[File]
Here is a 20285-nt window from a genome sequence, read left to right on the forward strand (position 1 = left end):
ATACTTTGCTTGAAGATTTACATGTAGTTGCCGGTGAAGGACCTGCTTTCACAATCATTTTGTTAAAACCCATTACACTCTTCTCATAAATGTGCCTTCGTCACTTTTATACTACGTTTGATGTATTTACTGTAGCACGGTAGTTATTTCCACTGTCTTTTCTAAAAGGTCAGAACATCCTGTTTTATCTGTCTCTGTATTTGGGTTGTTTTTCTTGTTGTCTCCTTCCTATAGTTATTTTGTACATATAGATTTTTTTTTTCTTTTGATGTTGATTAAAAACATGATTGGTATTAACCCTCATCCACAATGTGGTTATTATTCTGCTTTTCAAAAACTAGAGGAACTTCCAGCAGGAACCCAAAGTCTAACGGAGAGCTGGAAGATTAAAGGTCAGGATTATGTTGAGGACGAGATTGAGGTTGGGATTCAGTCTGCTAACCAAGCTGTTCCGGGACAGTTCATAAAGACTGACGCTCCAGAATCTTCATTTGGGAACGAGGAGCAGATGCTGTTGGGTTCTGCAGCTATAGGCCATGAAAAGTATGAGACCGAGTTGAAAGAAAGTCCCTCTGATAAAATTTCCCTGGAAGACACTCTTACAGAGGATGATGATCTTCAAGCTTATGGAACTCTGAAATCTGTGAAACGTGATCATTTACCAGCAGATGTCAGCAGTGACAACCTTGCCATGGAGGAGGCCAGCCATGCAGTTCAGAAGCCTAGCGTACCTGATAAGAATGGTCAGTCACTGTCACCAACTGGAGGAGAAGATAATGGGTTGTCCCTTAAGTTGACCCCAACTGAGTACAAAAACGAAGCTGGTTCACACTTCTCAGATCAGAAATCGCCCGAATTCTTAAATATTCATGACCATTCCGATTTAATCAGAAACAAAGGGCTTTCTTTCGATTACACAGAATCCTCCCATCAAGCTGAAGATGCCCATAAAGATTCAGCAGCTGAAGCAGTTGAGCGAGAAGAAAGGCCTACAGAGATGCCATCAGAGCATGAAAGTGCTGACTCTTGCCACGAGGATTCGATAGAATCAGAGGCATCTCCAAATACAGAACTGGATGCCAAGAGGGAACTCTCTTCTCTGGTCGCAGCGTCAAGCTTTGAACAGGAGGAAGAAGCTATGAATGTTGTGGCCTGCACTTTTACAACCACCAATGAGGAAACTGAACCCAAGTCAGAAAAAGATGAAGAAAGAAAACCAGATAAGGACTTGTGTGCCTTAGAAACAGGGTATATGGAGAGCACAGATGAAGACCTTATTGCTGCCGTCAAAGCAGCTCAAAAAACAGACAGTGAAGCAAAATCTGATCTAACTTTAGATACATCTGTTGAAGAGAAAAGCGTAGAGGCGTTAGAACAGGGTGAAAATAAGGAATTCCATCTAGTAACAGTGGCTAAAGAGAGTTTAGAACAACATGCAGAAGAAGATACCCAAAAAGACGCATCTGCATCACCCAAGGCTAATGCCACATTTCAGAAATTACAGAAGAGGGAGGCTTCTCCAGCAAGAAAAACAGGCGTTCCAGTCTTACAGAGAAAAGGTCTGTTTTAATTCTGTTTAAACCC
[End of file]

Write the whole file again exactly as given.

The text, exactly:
Here is a 20285-nt window from a genome sequence, read left to right on the forward strand (position 1 = left end):
ATACTTTGCTTGAAGATTTACATGTAGTTGCCGGTGAAGGACCTGCTTTCACAATCATTTTGTTAAAACCCATTACACTCTTCTCATAAATGTGCCTTCGTCACTTTTATACTACGTTTGATGTATTTACTGTAGCACGGTAGTTATTTCCACTGTCTTTTCTAAAAGGTCAGAACATCCTGTTTTATCTGTCTCTGTATTTGGGTTGTTTTTCTTGTTGTCTCCTTCCTATAGTTATTTTGTACATATAGATTTTTTTTTTCTTTTGATGTTGATTAAAAACATGATTGGTATTAACCCTCATCCACAATGTGGTTATTATTCTGCTTTTCAAAAACTAGAGGAACTTCCAGCAGGAACCCAAAGTCTAACGGAGAGCTGGAAGATTAAAGGTCAGGATTATGTTGAGGACGAGATTGAGGTTGGGATTCAGTCTGCTAACCAAGCTGTTCCGGGACAGTTCATAAAGACTGACGCTCCAGAATCTTCATTTGGGAACGAGGAGCAGATGCTGTTGGGTTCTGCAGCTATAGGCCATGAAAAGTATGAGACCGAGTTGAAAGAAAGTCCCTCTGATAAAATTTCCCTGGAAGACACTCTTACAGAGGATGATGATCTTCAAGCTTATGGAACTCTGAAATCTGTGAAACGTGATCATTTACCAGCAGATGTCAGCAGTGACAACCTTGCCATGGAGGAGGCCAGCCATGCAGTTCAGAAGCCTAGCGTACCTGATAAGAATGGTCAGTCACTGTCACCAACTGGAGGAGAAGATAATGGGTTGTCCCTTAAGTTGACCCCAACTGAGTACAAAAACGAAGCTGGTTCACACTTCTCAGATCAGAAATCGCCCGAATTCTTAAATATTCATGACCATTCCGATTTAATCAGAAACAAAGGGCTTTCTTTCGATTACACAGAATCCTCCCATCAAGCTGAAGATGCCCATAAAGATTCAGCAGCTGAAGCAGTTGAGCGAGAAGAAAGGCCTACAGAGATGCCATCAGAGCATGAAAGTGCTGACTCTTGCCACGAGGATTCGATAGAATCAGAGGCATCTCCAAATACAGAACTGGATGCCAAGAGGGAACTCTCTTCTCTGGTCGCAGCGTCAAGCTTTGAACAGGAGGAAGAAGCTATGAATGTTGTGGCCTGCACTTTTACAACCACCAATGAGGAAACTGAACCCAAGTCAGAAAAAGATGAAGAAAGAAAACCAGATAAGGACTTGTGTGCCTTAGAAACAGGGTATATGGAGAGCACAGATGAAGACCTTATTGCTGCCGTCAAAGCAGCTCAAAAAACAGACAGTGAAGCAAAATCTGATCTAACTTTAGATACATCTGTTGAAGAGAAAAGCGTAGAGGCGTTAGAACAGGGTGAAAATAAGGAATTCCATCTAGTAACAGTGGCTAAAGAGAGTTTAGAACAACATGCAGAAGAAGATACCCAAAAAGACGCATCTGCATCACCCAAGGCTAATGCCACATTTCAGAAATTACAGAAGAGGGAGGCTTCTCCAGCAAGAAAAACAGGCGTTCCAGTCTTACAGAGAAAAGGTCTGTTTTAATTCTGTTTAAACCC